With a whistle hanging round his neck like a noose, a short, harsh-faced man stands in a dank gym bellowing invectives at 13 women playing volleyball. His eyes, the color of gunmetal, record every move as he sucks relentlessly on an unfiltered cigarette. “Again, again,” he repeats in a guttural voice as the sweat-slicked women dive to the floor for balls. The drained players leave the gym eight hours later. That has been the regimen six days a week. For four years. That is how coach Arie Selinger makes an Olympic champion. Because of him the U.S. women’s volleyball team has a shot at gold at the L.A. Games. “Arie,” 6’5″ hitter Flo Hyman said last fall, “is the program.”
Before the Israeli immigrant took complete control in 1978, the U.S. selected its team haphazardly and it showed: a second-to-last-place finish in Tokyo, ’64; a last place in Mexico City, ’68; and failures even to qualify in Munich, ’72 and in Montreal, ’76. Not much of a record for the country where the sport was invented in 1895 (in Holyoke, Mass.). Under Selinger, however, the U.S. took a bronze medal at the 1982 world championships in Lima, Peru and in recent years has risen to the level of volleyball’s powerhouses: Japan, China and the Soviet Union.
Other coaches look at Selinger’s methods and fear for his players’ mental health. “I don’t endorse the program,” says Mary Jo Peppier, a former Olympian who went on to coach at the University of Kentucky. “We sent some people there and one came back suffering from malnutrition, the other hysterical.” Adds Peppler, “He’s fanatic about that medal. The girls have to give up everything and become almost nunlike. Basically, it’s un-American.”
There’s no question it’s punishing. After the eight hours daily on the court, the players put in one more hour in the weight room. The only day of rest at Selinger’s Coto de Caza, Calif. camp is Sunday. Playing more than 100 matches a year around the world, the women, ranging in age from 20 to 29, have no life away from the court: no jobs, no schooling (many gave up college athletic scholarships to compete) and no marriages. (Selinger too has made sacrifices; he could probably earn 2½ times his reported $40,000 salary if he coached in Europe.)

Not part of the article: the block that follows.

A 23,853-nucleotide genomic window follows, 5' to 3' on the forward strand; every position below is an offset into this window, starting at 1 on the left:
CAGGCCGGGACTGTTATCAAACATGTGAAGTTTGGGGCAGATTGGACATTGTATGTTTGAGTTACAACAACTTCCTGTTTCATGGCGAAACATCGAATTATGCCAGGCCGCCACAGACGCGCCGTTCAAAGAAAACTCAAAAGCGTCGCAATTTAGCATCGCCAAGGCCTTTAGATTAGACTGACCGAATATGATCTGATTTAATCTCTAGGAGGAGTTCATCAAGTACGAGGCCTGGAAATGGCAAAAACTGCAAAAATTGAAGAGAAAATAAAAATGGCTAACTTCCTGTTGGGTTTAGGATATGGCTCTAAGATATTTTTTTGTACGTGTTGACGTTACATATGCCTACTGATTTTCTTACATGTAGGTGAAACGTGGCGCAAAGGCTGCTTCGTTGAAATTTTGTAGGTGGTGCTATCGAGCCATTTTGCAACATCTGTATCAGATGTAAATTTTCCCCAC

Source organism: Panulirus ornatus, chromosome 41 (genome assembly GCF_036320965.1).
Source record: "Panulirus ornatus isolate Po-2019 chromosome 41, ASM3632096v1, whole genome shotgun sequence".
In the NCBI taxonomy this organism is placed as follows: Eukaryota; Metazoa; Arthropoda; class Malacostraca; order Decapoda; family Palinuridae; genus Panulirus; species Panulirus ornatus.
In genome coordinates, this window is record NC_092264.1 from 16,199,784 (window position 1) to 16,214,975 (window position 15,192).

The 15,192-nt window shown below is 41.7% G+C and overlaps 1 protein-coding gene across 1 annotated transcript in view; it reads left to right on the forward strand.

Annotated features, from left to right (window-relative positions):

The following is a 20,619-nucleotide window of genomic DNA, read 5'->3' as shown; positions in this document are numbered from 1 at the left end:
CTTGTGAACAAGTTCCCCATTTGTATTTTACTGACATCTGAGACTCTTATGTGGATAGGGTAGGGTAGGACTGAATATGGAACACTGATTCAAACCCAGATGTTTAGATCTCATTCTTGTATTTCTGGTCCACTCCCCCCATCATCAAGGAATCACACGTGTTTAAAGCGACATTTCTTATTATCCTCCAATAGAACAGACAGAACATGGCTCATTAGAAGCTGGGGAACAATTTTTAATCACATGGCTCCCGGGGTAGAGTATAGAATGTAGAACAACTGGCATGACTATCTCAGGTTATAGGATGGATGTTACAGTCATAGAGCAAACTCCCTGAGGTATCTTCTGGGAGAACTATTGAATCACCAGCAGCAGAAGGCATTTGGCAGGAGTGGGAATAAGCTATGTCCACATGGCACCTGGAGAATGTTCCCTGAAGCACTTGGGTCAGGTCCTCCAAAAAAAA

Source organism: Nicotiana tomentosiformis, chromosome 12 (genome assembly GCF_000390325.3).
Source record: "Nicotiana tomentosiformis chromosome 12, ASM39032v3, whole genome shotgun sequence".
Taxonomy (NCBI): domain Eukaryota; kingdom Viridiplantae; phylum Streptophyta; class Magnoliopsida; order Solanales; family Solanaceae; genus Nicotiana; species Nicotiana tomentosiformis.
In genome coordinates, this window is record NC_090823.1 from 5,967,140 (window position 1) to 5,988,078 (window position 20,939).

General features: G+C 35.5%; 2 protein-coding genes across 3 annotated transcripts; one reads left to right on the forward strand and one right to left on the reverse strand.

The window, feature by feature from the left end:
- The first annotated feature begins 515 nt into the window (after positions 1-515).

Yet, the results, the players insist, are proof of the system. “Arie is the best coach in the world,” says Hyman. “If he’s not there, we’ve got no one.” Selinger clearly inspires loyalty; more than half his squad has been with him since the late ’70s. “I’m not a tough coach,” says Selinger, “I’m a demanding one. I like things to be done right or not at all.”
Selinger’s determination can be traced to the dark days of his youth. Born 47 years ago in the Jewish ghetto of Krakow, Poland, Selinger spent his 5th, 6th and 7th birthdays in the Bergen-Belsen concentration camp. After the war he emigrated to Israel, his mother staying behind to search for her husband who, she later learned, had perished at Auschwitz. Selinger joined the Israeli volleyball team in 1955 and he began coaching the women’s team 10 years later.
In 1969, with his wife, Aia, and three children, he came to the U.S. to study the physiology of exercise. Named coach of the U.S. women’s team in 1975, Selinger was unable to select the players he wanted for three years because of differences with the U.S. Volleyball Association. Institutional squabbles continue to plague Selinger: “When I was given the job,” he says, “the USVBA didn’t have the means, physical or financial, to accomplish what they wanted me to do. Obviously we were on a collision course, and that has been going on for the last eight years.” Still, the USVBA credits him with their team’s success.
But due to the friction, Selinger says he will resign from the team, effective immediately after the Olympics, but will continue to coach. Selinger sees himself as something of a pioneer. “From the beginning,” he says, “my philosophy has been to stake my course, show results and force others to copy me.”